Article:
The U.S. National Security Agency has figured out how to hide spying software deep within hard drives made by Western Digital, Seagate, Toshiba and other top manufacturers, giving the agency the means to eavesdrop on the majority of the world’s computers, according to cyber researchers and former operatives.
That long-sought and closely guarded ability was part of a cluster of spying programs discovered by Kaspersky Lab, the Moscow-based security software maker that has exposed a series of Western cyberespionage operations.
Kaspersky said it found personal computers in 30 countries infected with one or more of the spying programs, with the most infections seen in Iran, followed by Russia, Pakistan, Afghanistan, China, Mali, Syria, Yemen and Algeria. The targets included government and military institutions, telecommunication companies, banks, energy companies, nuclear researchers, media, and Islamic activists, Kaspersky said.
The firm declined to publicly name the country behind the spying campaign, but said it was closely linked to Stuxnet, the NSA-led cyberweapon that was used to attack Iran’s uranium enrichment facility. The NSA is the U.S. agency responsible for gathering electronic intelligence.
A former NSA employee told Reuters that Kaspersky’s analysis was correct, and that people still in the spy agency valued these espionage programs as highly as Stuxnet. Another former intelligence operative confirmed that the NSA had developed the prized technique of concealing spyware in hard drives, but said he did not know which spy efforts relied on it.
NSA spokeswoman Vanee Vines said the agency was aware of the Kaspersky report but would not comment on it publicly.
Kaspersky on Monday published the technical details of its research on Monday, a move that could help infected institutions detect the spying programs, some of which trace back as far as 2001.
The disclosure could hurt the NSA’s surveillance abilities, already damaged by massive leaks by former contractor Edward Snowden. Snowden’s revelations have upset some U.S. allies and slowed the sales of U.S. technology products abroad.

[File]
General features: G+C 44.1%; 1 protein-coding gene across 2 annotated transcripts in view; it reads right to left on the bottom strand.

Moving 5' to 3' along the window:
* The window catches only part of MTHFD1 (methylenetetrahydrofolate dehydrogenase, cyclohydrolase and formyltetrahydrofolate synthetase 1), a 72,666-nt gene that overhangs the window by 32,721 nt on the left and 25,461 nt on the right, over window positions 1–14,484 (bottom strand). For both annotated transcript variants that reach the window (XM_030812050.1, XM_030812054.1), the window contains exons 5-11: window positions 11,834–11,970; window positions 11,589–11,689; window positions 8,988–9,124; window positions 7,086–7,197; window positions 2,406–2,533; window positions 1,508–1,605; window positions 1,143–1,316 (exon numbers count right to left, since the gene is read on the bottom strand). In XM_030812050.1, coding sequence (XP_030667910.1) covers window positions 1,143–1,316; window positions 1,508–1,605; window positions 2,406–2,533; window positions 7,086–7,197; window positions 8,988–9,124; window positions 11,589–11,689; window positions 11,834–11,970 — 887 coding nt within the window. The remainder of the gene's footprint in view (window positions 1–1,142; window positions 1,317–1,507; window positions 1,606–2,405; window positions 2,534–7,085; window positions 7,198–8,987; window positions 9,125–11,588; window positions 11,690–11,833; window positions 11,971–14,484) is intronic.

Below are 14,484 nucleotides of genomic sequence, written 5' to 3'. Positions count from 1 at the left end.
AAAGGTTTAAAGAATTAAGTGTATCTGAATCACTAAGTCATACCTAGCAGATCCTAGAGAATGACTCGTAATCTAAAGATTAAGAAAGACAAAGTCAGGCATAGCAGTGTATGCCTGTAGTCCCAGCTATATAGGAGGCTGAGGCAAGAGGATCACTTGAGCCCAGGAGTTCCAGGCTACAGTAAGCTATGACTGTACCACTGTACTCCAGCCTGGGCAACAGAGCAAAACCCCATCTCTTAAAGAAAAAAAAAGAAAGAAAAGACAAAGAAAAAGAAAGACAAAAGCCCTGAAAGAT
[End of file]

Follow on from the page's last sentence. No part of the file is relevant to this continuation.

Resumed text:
The exposure of these new spying tools could lead to greater backlash against Western technology, particularly in countries such as China, which is already drafting regulations that would require most bank technology suppliers to proffer copies of their software code for inspection.
Peter Swire, one of five members of U.S. President Barack Obama’s Review Group on Intelligence and Communications Technology, said the Kaspersky report showed that it is essential for the country to consider the possible impact on trade and diplomatic relations before deciding to use its knowledge of software flaws for intelligence gathering.
“There can be serious negative effects on other U.S. interests,” Swire said.
According to Kaspersky, the spies made a technological breakthrough by figuring out how to lodge malicious software in the obscure code called firmware that launches every time a computer is turned on.
Disk drive firmware is viewed by spies and cybersecurity experts as the second-most valuable real estate on a PC for a hacker, second only to the BIOS code invoked automatically as a computer boots up.
“The hardware will be able to infect the computer over and over,” lead Kaspersky researcher Costin Raiu said in an interview.
Though the leaders of the still-active espionage campaign could have taken control of thousands of PCs, giving them the ability to steal files or eavesdrop on anything they wanted, the spies were selective and only established full remote control over machines belonging to the most desirable foreign targets, according to Raiu. He said Kaspersky found only a few especially high-value computers with the hard-drive infections.
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SOURCE: Reuters, Joseph Menn